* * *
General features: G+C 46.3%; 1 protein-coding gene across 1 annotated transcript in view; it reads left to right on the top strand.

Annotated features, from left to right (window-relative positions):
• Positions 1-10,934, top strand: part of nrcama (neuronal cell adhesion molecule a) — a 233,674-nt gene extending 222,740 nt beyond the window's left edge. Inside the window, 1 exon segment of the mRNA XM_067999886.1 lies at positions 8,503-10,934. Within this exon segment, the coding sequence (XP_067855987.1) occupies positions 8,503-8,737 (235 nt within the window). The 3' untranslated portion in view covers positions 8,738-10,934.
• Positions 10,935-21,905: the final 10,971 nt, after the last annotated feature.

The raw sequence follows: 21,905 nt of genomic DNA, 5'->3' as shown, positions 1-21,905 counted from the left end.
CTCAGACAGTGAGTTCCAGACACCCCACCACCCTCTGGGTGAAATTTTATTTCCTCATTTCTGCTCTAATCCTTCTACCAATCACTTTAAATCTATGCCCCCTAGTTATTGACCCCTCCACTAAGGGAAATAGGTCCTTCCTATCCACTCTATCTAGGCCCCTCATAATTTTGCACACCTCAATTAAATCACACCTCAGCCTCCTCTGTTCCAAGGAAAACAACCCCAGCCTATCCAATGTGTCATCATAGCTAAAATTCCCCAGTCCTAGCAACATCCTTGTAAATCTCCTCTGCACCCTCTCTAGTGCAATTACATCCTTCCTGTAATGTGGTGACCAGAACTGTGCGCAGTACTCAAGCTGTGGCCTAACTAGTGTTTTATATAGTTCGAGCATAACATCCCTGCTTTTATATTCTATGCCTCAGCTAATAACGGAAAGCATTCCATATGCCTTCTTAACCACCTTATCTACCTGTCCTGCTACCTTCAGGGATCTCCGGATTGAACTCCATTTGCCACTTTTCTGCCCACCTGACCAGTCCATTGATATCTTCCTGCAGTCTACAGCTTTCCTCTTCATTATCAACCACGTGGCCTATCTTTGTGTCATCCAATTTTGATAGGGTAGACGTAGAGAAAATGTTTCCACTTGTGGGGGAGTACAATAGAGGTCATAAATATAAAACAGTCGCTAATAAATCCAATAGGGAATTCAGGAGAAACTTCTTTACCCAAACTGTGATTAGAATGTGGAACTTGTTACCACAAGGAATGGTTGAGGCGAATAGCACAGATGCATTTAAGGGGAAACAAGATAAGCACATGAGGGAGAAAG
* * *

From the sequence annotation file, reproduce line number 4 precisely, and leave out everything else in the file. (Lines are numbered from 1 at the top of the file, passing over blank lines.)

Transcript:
• Positions 10,935-21,905: the final 10,971 nt, after the last annotated feature.